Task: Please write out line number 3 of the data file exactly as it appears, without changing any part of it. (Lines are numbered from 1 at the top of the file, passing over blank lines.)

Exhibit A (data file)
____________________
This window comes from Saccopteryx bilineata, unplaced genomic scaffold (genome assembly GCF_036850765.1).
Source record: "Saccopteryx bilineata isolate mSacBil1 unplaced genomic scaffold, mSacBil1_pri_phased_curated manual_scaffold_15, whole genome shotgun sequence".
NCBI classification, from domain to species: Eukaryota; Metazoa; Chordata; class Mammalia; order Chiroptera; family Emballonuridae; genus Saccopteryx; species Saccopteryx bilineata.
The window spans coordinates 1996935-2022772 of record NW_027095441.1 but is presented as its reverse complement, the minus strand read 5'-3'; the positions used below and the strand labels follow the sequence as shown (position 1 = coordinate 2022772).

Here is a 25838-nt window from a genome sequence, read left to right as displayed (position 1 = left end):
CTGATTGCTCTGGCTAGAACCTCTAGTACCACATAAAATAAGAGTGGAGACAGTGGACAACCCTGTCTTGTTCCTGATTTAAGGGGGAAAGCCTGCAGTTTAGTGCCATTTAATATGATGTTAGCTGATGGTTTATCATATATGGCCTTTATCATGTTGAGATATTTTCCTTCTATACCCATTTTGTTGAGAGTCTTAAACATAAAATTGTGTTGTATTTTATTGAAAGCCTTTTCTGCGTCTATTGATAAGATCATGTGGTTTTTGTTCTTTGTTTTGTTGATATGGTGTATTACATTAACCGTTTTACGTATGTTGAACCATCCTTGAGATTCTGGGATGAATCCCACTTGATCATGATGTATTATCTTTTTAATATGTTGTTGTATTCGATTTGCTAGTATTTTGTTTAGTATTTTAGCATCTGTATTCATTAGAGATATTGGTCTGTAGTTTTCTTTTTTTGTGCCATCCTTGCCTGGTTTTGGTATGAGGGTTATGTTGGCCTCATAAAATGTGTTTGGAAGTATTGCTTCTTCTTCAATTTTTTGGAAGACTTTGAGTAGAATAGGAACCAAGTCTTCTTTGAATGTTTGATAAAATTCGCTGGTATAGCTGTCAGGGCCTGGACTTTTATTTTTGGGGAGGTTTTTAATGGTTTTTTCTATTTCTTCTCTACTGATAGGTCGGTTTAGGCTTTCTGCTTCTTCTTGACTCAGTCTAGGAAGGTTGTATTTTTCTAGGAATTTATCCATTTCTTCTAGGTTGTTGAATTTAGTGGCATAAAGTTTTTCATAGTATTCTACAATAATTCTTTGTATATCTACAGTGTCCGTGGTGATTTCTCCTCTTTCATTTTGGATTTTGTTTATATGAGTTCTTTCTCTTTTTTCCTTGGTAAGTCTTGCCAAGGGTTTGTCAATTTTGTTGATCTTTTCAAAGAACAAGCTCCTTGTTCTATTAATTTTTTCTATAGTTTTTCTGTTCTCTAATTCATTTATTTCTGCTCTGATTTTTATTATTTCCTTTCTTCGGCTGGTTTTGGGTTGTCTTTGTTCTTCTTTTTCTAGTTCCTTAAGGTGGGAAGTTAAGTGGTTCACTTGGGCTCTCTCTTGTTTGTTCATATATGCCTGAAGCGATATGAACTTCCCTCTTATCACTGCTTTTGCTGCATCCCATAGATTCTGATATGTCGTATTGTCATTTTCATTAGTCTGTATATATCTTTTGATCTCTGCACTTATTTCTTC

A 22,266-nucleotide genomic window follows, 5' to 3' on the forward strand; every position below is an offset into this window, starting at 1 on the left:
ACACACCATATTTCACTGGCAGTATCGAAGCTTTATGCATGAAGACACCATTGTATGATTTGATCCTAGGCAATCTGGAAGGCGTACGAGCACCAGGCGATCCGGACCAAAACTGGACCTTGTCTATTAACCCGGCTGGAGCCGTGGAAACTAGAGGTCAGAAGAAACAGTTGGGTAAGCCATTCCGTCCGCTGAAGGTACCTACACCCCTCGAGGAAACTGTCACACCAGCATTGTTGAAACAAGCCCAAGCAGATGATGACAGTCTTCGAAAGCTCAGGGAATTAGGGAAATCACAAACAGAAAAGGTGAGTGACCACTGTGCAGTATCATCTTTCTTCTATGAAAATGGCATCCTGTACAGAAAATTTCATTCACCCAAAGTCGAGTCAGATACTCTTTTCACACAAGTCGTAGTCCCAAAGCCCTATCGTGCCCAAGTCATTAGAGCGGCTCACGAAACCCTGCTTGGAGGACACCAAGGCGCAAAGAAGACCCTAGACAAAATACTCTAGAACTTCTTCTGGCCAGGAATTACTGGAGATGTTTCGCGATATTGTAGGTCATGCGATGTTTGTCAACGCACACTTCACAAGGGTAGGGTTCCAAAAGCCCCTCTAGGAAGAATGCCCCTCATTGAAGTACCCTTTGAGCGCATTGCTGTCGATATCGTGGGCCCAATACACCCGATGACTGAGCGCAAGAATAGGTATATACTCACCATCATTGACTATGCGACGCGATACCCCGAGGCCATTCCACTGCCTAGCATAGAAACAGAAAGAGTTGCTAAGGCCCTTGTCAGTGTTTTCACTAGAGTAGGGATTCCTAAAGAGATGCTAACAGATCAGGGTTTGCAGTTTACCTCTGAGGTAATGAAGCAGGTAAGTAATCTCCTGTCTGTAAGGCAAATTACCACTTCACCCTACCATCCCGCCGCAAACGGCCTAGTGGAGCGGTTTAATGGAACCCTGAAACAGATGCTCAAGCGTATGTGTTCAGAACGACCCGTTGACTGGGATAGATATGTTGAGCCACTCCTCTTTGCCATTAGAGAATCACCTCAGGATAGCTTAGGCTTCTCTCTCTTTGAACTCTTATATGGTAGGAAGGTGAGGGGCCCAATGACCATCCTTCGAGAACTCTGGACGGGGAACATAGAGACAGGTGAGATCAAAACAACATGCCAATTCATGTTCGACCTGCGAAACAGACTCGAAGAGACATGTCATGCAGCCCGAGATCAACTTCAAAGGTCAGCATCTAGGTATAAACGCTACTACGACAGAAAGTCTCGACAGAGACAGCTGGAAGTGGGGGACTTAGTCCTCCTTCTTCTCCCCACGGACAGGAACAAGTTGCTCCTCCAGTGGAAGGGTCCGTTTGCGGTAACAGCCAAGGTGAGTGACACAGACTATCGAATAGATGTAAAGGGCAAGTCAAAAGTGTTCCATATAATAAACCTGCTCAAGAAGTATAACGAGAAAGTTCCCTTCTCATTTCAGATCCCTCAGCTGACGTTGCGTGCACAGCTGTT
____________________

NCBI classification, from domain to species: Eukaryota; Metazoa; Chordata; class Mammalia; order Chiroptera; family Emballonuridae; genus Saccopteryx; species Saccopteryx bilineata.